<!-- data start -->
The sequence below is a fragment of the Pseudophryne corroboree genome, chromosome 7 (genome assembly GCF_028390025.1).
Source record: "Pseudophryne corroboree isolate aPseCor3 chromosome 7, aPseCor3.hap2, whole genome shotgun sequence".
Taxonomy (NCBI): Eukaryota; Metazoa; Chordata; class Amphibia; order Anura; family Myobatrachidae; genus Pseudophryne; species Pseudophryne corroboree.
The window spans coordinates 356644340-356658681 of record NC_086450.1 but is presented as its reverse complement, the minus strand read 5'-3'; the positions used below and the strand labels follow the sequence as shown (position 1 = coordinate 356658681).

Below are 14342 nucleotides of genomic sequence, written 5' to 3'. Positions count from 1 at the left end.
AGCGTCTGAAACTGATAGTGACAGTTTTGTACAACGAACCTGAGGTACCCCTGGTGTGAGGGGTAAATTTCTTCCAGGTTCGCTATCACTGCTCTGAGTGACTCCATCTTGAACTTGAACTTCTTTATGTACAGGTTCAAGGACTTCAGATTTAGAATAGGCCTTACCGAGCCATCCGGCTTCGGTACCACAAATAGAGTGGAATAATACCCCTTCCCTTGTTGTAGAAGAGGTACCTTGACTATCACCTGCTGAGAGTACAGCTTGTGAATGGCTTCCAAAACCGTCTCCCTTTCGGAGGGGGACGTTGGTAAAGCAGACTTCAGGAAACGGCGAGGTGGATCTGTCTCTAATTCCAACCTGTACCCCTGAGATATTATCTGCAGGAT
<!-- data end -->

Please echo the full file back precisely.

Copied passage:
The sequence below is a fragment of the Pseudophryne corroboree genome, chromosome 7 (genome assembly GCF_028390025.1).
Source record: "Pseudophryne corroboree isolate aPseCor3 chromosome 7, aPseCor3.hap2, whole genome shotgun sequence".
Taxonomy (NCBI): Eukaryota; Metazoa; Chordata; class Amphibia; order Anura; family Myobatrachidae; genus Pseudophryne; species Pseudophryne corroboree.
The window spans coordinates 356644340-356658681 of record NC_086450.1 but is presented as its reverse complement, the minus strand read 5'-3'; the positions used below and the strand labels follow the sequence as shown (position 1 = coordinate 356658681).

Below are 14342 nucleotides of genomic sequence, written 5' to 3'. Positions count from 1 at the left end.
AGCGTCTGAAACTGATAGTGACAGTTTTGTACAACGAACCTGAGGTACCCCTGGTGTGAGGGGTAAATTTCTTCCAGGTTCGCTATCACTGCTCTGAGTGACTCCATCTTGAACTTGAACTTCTTTATGTACAGGTTCAAGGACTTCAGATTTAGAATAGGCCTTACCGAGCCATCCGGCTTCGGTACCACAAATAGAGTGGAATAATACCCCTTCCCTTGTTGTAGAAGAGGTACCTTGACTATCACCTGCTGAGAGTACAGCTTGTGAATGGCTTCCAAAACCGTCTCCCTTTCGGAGGGGGACGTTGGTAAAGCAGACTTCAGGAAACGGCGAGGTGGATCTGTCTCTAATTCCAACCTGTACCCCTGAGATATTATCTGCAGGAT